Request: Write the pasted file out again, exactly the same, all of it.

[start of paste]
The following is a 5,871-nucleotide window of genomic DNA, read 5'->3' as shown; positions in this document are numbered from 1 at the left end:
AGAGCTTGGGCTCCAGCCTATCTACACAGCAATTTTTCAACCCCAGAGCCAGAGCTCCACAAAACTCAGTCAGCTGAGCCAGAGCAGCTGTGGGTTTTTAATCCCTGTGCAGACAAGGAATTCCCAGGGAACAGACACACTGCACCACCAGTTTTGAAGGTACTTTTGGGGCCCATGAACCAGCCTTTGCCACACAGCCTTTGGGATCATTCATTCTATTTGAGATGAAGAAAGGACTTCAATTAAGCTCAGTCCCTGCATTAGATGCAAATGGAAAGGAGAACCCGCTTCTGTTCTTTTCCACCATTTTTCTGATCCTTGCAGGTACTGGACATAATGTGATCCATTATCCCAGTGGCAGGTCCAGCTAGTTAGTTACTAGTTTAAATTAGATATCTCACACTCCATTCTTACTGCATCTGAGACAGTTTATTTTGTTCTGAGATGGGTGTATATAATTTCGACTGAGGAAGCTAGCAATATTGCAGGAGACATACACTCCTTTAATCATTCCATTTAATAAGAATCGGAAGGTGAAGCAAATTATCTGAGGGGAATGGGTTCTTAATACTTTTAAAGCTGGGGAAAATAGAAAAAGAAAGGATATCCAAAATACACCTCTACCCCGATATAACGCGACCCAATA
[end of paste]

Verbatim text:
The following is a 5,871-nucleotide window of genomic DNA, read 5'->3' as shown; positions in this document are numbered from 1 at the left end:
AGAGCTTGGGCTCCAGCCTATCTACACAGCAATTTTTCAACCCCAGAGCCAGAGCTCCACAAAACTCAGTCAGCTGAGCCAGAGCAGCTGTGGGTTTTTAATCCCTGTGCAGACAAGGAATTCCCAGGGAACAGACACACTGCACCACCAGTTTTGAAGGTACTTTTGGGGCCCATGAACCAGCCTTTGCCACACAGCCTTTGGGATCATTCATTCTATTTGAGATGAAGAAAGGACTTCAATTAAGCTCAGTCCCTGCATTAGATGCAAATGGAAAGGAGAACCCGCTTCTGTTCTTTTCCACCATTTTTCTGATCCTTGCAGGTACTGGACATAATGTGATCCATTATCCCAGTGGCAGGTCCAGCTAGTTAGTTACTAGTTTAAATTAGATATCTCACACTCCATTCTTACTGCATCTGAGACAGTTTATTTTGTTCTGAGATGGGTGTATATAATTTCGACTGAGGAAGCTAGCAATATTGCAGGAGACATACACTCCTTTAATCATTCCATTTAATAAGAATCGGAAGGTGAAGCAAATTATCTGAGGGGAATGGGTTCTTAATACTTTTAAAGCTGGGGAAAATAGAAAAAGAAAGGATATCCAAAATACACCTCTACCCCGATATAACGCGACCCAATA